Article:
EHP Library Hygiene Bulletin

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In this issue:

  • New Reports/Newsletters
    • EHP: Prevention of Diarrhea through Improvement of Hygiene Behaviors: the SAFE Pilot Project Experience
    • IRC: Sustainability of Changes in Hygiene Behaviour newsletter, July 2002.
  • Abstracts of Recent Studies
    • Identifying Environmental Risk factors for Endemic Cholera: a Raster GIS approach.
    • Disease Transmission Models for Public Health Decision Making: Analysis of Epidemic and Endemic Conditions Caused by Waterborne Pathogens
    • Epidemic and Endemic Cholera Trends over a 33-Year Period in Bangladesh.
    • Cholera in Brazil during 1991-1998: socioeconomic characterization of affected areas
  • Cholera Outbreak Update
    • Burundi
    • Democratic Republic of the Congo

New Reports/Newsletters       

The Sanitation and Family Education pilot project implemented by CARE/Bangladesh with technical assistance from the International Centre for Diarrheal Disease Research, Bangladesh (ICDDR,B), focused on the “software” aspects of water, sanitation and hygiene, in particular, hygiene promotion for diarrhea prevention. The SAFE results clearly showed the importance of hygiene promotion to achieve health outcomes.

  • New from IRC: Sustainability of changes in hygiene behavior newsletter, July 2002. (click on title to view newsletter)This is the second newsletter informing about IRC’s multi-country research into the sustainability of changes in hygiene behaviour. It provides an overview of some preliminary findings of the study. 

Abstracts of Recent Studies

Health Place 2002 Sep;8(3):201-10

Identifying environmental risk factors for endemic cholera: a raster GIS approach.

Ali M, Emch M, Donnay JP, Yunus M, Sack RB.

The bacteria that cause cholera are known to be normal inhabitants of surface water, however, the environmental risk factors for different biotypes of cholera are not well understood. This study identifies environmental risk factors for cholera in an endemic area of Bangladesh using a geographic information systems (GIS) approach. The study data were collected from a longitudinal health and demographic surveillance system and the data were integrated within a geographic information system database of the research area. Two study periods were chosen because they had different dominant biotypes of the disease. From 1992 to 1996 El Tor cholera was dominant and from 1983 to 1987 classical cholera was dominant. The study found the same three risk factors for the two biotypes of cholera including proximity to surface water, high population density, and poor educational level. The GIS database was used to measure the risk factors and spatial filtering techniques were employed. These robust spatial methods are offered as an example for future epidemiological research efforts that define environmental risk factors for infectious diseases.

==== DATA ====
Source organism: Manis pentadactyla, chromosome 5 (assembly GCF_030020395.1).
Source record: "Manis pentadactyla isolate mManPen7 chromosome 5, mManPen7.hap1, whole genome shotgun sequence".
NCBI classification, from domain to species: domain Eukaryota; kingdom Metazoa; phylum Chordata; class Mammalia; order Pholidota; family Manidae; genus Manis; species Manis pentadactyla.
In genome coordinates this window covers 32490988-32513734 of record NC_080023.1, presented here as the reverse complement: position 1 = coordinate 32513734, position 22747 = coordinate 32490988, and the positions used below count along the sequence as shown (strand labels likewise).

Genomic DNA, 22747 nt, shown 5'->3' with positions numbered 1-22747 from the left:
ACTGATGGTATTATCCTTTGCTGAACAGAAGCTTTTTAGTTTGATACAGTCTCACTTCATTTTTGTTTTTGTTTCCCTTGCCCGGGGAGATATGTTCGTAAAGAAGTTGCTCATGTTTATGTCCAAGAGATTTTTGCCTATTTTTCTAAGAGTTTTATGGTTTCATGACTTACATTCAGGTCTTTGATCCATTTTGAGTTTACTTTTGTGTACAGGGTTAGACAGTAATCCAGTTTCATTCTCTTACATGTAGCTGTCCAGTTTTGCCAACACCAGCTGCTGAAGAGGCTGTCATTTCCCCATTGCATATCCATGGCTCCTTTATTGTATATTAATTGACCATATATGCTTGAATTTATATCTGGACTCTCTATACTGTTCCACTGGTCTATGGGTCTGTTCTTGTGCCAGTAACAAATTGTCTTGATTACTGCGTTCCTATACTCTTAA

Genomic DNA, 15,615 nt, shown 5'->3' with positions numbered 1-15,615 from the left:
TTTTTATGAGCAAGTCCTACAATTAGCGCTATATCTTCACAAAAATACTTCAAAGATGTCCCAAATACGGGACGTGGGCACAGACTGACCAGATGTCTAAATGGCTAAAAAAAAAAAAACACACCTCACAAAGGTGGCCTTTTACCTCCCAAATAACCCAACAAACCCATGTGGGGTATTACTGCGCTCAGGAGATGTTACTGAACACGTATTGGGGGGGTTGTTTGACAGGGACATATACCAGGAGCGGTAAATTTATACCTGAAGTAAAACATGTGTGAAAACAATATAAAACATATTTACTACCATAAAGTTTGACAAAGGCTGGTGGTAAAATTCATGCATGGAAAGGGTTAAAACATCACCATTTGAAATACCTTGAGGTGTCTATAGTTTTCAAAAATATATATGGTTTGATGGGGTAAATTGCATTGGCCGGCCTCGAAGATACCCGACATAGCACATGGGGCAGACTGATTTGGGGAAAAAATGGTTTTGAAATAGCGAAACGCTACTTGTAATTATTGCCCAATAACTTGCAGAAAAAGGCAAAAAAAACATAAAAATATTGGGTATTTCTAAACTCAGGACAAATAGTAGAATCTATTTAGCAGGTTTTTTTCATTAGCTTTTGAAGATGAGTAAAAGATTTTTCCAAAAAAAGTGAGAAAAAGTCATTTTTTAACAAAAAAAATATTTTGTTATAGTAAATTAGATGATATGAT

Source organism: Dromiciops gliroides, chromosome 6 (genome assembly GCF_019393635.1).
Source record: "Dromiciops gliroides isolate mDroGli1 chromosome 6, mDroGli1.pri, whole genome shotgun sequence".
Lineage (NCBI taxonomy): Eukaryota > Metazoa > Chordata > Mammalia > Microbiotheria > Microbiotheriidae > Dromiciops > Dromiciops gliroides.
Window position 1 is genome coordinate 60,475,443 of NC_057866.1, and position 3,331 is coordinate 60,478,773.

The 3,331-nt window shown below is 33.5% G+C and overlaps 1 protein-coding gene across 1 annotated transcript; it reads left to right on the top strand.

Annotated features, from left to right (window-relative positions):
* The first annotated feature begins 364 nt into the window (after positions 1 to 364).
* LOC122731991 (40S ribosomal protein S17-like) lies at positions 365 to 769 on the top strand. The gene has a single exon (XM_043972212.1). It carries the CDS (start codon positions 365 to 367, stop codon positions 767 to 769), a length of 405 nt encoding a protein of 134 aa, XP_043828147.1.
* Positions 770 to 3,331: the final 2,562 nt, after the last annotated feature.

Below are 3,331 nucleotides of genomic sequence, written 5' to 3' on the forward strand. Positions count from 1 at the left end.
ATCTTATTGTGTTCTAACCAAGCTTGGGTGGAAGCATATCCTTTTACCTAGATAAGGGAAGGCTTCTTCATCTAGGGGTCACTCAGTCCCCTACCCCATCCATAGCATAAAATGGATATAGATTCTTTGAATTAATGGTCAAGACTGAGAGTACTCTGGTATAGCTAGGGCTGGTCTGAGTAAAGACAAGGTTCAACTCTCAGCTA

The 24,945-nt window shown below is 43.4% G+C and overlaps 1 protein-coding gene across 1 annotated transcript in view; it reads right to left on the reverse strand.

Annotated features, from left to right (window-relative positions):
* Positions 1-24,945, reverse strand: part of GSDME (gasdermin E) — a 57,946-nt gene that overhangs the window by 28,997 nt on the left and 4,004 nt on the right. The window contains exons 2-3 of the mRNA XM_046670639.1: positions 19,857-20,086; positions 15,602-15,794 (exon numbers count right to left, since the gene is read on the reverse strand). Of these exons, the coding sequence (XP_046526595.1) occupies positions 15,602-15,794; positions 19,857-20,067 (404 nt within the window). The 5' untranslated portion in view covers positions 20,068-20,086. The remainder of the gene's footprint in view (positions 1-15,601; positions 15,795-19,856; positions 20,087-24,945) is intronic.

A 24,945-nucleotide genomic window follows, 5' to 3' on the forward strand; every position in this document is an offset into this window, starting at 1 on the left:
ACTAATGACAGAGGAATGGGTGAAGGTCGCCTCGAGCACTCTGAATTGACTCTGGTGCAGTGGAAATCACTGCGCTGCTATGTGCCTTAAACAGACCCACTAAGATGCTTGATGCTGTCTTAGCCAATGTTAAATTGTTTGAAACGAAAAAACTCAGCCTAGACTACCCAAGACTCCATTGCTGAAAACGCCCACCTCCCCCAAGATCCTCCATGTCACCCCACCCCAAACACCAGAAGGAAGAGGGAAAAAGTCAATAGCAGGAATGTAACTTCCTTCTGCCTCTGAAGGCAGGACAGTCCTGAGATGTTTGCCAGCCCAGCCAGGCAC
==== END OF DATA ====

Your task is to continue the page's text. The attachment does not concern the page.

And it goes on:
Environmental Health Perspectives Volume 110, Number 8, August 2002 

Disease Transmission Models for Public Health Decision Making: Analysis of Epidemic and Endemic Conditions Caused by Waterborne Pathogens
(send an email to obtain the complete article as a pdf file)
Joseph N. S. Eisenberg,1,2 M. Alan Brookhart,2 Glenn Rice,3 Mary Brown,3 and John M. Colford, Jr.1,2 

1Center for Occupational and Environmental Health and 2School of Public Health, University of California, Berkeley, California, USA; 3U.S. Environmental Protection Agency, Office of Research and Development /National Center for Environmental Assessment, Cincinnati, Ohio, USA